Weather cleared up today, blue skies and dry pavement called to the soul and I was there to answer. For anyone who lives in the Northwest you know there aren't many roads around to enjoy a sportbike on, and for those who pass through the odd time looking for a side trip here is a little secret I will happily share with you now.

From Burns Lake you head to Francois Lake, a 30km stretch of pavement in perfect condition that climbs up to the plateau where the big lakes sit around Tweedsmuir Park. This stretch has a lot of traffic and a LOT of police presence, so keep your wits about you as the curves tease you up and around into the heart of the early pioneer areas beyond. Several long sweepers taunt you along the shores of Tchesinkut Lake (reputedly one of the coldest and clearest freshwater lakes in the World) but keep it in your pants because the popo hand out tickets like Halloween candy along these moderately populated spots.

It isn't long before you dip down to Francois Lake, a very dark and ugly sea that cuts like a wound across the province as one of the longer and bigger natural lakes in the area. A good sized ferry leaves every 40 minutes or so directly across the lake, and as it chugs across the lake you feel yourself slipping out of the modern World and back in time - as early as 1920 a ferry ran pioneers across the lake to provide access to the rich rolling farmland beyond.

Immediately upon leaving the ferry at Southbank the road climbs hard, a 3km long double lane sorting out a variety of traffic heading to points yonder. Don't be surprised by aggressive locals hauling ass around the corners here - they know the ferry schedule well and also know that the popo is probably left behind on the other side of the depths of Francois. The surface of the highway here can look patchy but it is solid - expect zero shoulders from here on out too. The road climbs through a couple of settlements that have been around forever but still don't hold more than a handful of people, there is a store with gas but don't count on it in these kinds of out of the way places.

This highway heads to Takysie Lake, but that isn't where we are heading. About 20km along you will come to a big intersection and big right with signposts pointing to Wisteria and Ootsa Lake. It is about this time you notice that you aren't on pavement at all, but rather a top notch sealcoat job that is so good I would rate it as an A- surface overall in nearly perfect condition from here on out. This is where the fun begins, and for the next 20km or so the road dips and twists as it humps along down the hill towards Ootsa Lake.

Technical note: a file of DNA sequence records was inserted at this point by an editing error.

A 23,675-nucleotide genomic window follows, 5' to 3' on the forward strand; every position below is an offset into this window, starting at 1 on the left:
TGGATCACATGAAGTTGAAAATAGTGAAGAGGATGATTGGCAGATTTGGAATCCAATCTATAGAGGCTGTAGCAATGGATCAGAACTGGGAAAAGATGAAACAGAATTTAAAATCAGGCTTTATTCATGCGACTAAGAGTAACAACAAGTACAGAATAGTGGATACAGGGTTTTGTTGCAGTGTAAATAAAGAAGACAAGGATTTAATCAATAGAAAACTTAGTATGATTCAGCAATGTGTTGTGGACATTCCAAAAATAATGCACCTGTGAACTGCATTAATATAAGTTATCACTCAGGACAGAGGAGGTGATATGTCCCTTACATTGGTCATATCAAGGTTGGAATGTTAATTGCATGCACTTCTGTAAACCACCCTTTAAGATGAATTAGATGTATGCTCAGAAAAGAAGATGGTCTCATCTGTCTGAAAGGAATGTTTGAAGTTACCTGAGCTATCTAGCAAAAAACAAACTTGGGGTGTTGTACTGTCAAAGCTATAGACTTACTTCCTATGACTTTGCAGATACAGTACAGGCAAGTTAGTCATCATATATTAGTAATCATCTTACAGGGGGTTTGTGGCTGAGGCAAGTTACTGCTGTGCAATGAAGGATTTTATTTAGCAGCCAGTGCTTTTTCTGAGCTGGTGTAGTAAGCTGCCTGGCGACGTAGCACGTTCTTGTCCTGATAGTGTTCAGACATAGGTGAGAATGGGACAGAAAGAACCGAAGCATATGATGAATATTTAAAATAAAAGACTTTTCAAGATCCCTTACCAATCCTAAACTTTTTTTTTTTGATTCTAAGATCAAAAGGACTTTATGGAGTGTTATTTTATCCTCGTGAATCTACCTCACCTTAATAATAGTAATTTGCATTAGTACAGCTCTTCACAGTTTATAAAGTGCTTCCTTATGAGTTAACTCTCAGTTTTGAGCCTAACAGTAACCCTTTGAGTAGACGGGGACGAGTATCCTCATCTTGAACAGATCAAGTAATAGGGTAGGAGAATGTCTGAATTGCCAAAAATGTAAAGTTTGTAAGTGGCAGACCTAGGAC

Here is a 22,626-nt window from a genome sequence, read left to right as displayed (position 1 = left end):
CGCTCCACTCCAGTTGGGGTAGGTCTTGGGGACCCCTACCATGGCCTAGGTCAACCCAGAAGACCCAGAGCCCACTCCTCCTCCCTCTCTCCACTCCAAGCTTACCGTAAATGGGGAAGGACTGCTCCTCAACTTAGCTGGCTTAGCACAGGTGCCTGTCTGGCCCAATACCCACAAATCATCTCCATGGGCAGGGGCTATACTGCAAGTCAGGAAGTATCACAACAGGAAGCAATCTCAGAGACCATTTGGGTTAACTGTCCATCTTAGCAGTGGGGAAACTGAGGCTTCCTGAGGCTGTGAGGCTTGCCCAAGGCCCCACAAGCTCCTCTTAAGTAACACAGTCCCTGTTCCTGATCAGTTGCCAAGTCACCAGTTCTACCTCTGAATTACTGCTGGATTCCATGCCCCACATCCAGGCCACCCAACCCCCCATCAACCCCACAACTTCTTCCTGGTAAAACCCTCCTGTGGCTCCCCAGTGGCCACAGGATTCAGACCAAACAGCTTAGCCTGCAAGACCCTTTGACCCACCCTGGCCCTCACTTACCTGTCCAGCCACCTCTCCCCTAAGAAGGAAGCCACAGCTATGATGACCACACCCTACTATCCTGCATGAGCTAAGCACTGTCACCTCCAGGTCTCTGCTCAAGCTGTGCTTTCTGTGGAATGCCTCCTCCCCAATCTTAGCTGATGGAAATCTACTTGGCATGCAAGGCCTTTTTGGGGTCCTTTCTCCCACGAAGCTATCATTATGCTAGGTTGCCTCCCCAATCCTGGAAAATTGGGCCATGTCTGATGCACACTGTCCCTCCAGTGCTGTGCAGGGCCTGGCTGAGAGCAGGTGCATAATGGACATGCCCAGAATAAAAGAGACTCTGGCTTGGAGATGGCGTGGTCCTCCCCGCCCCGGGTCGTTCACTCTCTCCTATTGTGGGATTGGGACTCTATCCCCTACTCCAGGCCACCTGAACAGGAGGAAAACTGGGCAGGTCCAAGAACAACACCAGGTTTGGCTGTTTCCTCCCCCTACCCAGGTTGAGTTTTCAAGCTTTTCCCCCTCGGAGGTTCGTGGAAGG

This is the kind of road where none of the corners are especially sharp, but they are grouped nicely with transitions linked together perfectly to form a pattern that adds up to some serious high speed hi-jinks. On the way out you keep it sane and the odd place makes you spook as the road twists out of sight for a moment or dips in a funny way. The roads bobs and weaves through rolling, rugged country that makes you appreciate the people that settled this area almost 100 years ago, until all at once the pavement comes to an end only a couple of clicks away from Ootsa, and it is here at the Wisteria Community Hall that you turn around and park to collect yourself for the real thing.

By now you are warmed up, just starting to enter the zone and feeling the call from the shoreline. After a quick stretch and some contemplation about life's vissisitudes it is time to climb on and buckle your seatbelt for the real thing. Something about the return trip changes, and immediately you feel yourself falling into that state of mind where everything starts to happen in slow motion and things just... fall into place.